Recessions are a Second Chance to Divest

Did you know that fossil fuels in the US are subsidized? The reason for this is that the domestic American fossil fuel market was once young and unstable, though since then it has ballooned into a mature, lucrative business. The federal government’s financial support of coal, oil, and natural gas guaranteed cheap and plentiful energy in those early years. But now that we have realized the harms caused by fossil fuels and harnessed affordable and limitless energy from the wind and sun, we can (and should) wean ourselves off of the Earth’s finite resources of fossil fuel. Economic recessions are a great time for governments to divest in fossil fuels and reinvest that money into renewable energy, and in this article I’ll tell you how.

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Much like we have seen during the coronavirus pandemic, when people stop spending, industries stop pushing out products and the fossil-fuel industry loses customers. Although a halt in emissions results in a temporary display of clear skies and beautiful city-scapes that were covered in smog just weeks before, fossil fuel industries are quickly bailed out and continue to release chemicals into the atmosphere (sometimes at an even higher rate than before) immediately following an economic recession.

Despite significant financial support from the government, the profitability of US oil companies is not what it once was due to over-production. From 2005 to 2014, the net debt of North American exploration & production companies increased by a whopping 250 percent, while cash flow increased by a mere 68 percent. Low-wage workers laid off by the oil and gas industries need government support during times of economic hardship such as these, but as this article stresses, the country’s emergency funds should not be wasted on an already-failing industry or their bosses.

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The decline of fossil fuel industries should serve as a natural transition into other more reliable energy sources that won’t risk biodiversity or public health. Why are we desperately throwing public funds at a dying market, when we could be building a sustainable future while we have the chance?

The Past

Imagine if the Obama Administration had been willing to construct a new economy on the back of the Great Recession of 2008. Naomi Klein writes in her book This Changes Everything, “The stimulus package could have been used to build the best public transit systems and smart grids in the world. The auto industry could have been dramatically reengineered so that its factories built the machinery to power that transition – not just a few token electric cars (though those too) but also vast streetcar and high-speed rail systems across an underserved nation.”

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Bailed-out banks could have been required to give loans to credible factories switching from dirty to clean energy production, or face nationalization. Other auto-industry factory owners could have turned their plants into cooperatives producing a wide range of domestic products.

The Dream

Ontario’s Green Energy and Green Economy Act of 2009 was a climate action plan described as “the most comprehensive renewable energy policy entered anywhere around the world” by Michael T. Eckhart, then president of the American Council On Renewable Energy. Energy experts from around the globe hailed the act of legislation which aimed to completely withdraw Canada’s most populous province from the claws of coal. Here’s what the plan was:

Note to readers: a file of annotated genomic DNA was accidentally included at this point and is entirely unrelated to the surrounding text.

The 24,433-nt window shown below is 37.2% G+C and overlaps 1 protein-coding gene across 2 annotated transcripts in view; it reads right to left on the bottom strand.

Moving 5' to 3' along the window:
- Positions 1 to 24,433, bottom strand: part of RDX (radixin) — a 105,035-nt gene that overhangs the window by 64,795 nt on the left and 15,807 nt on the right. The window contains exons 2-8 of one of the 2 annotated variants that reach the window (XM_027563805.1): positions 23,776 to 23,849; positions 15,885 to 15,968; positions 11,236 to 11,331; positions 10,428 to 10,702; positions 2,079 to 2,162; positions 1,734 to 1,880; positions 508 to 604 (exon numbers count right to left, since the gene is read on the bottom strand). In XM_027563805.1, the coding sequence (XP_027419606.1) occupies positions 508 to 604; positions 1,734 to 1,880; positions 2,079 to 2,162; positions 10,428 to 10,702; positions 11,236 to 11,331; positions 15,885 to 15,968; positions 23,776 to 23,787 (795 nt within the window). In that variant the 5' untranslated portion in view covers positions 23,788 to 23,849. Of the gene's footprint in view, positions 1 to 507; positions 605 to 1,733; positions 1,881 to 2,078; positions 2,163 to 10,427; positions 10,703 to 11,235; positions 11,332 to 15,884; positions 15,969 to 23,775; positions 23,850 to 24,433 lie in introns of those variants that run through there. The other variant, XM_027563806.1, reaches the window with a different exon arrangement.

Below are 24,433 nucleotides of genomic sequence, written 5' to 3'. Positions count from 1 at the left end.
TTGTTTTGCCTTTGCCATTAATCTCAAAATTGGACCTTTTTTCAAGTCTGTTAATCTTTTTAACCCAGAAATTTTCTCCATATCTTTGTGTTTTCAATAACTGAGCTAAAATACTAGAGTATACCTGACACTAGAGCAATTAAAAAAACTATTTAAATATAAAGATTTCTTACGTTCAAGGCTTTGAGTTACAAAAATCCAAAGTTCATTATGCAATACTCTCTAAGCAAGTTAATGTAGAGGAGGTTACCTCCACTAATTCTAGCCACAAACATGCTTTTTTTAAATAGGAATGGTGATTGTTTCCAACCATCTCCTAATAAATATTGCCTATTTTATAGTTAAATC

• Enable renewable energy businesses to sell leftover power back to the electric grid, providing them with long-term contracts at a guaranteed premium price
  • Promote a range of business types, including not just large companies but also local municipalities, co-ops, and Indigenous communities
  • Verify that businesses are supporting the local economy by hiring and purchasing a fixed percentage of equipment from within the region
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The act helped to create over 31,000 jobs in renewable energy. Renewable energy factories were able to use existing abandoned infrastructure from the auto-parts industry to build panels. Much of the workforce came from the auto industry as well. It seemed like a dream, until everyone woke up to the harsh reality of global trade deals. As soon as solar and wind manufacturers moved in, they were moving out. Canada’s attempt to strengthen its local economy and become independent from coal was inhibited primarily by the World Trade Organization (WTO) of which it has been a member since 1995. The WTO found Ontario’s policy which favored local products to be discriminatory against products made in other nations. The act was repealed, and Canada was allowed to continue participating in free trade, which is a driver of the climate crisis we are in today.

“For centuries world trade has increased not only environmental degradation but also global inequality. The expanding ecological footprints of affluent people are unjust as well as unsustainable. The concepts developed in wealthier nations to celebrate ‘growth’ and ‘progress’ obscure the net transfers of labour time and natural resources between richer and poorer parts of the world” – Alf Hornborg, Professor of Human Ecology, Lund University

Now is our chance to gain independence from the fossil fuel industry, and to look forward to better managed, sustainable alternatives. If I haven’t convinced you yet, maybe I will another day, because I’m emotionally drained by the lack of action from our leaders that the US (and the world) critically needs. Click on any of the underlined links to learn more. Have a great weekend! Sincerely, The Green Goddess 🙂

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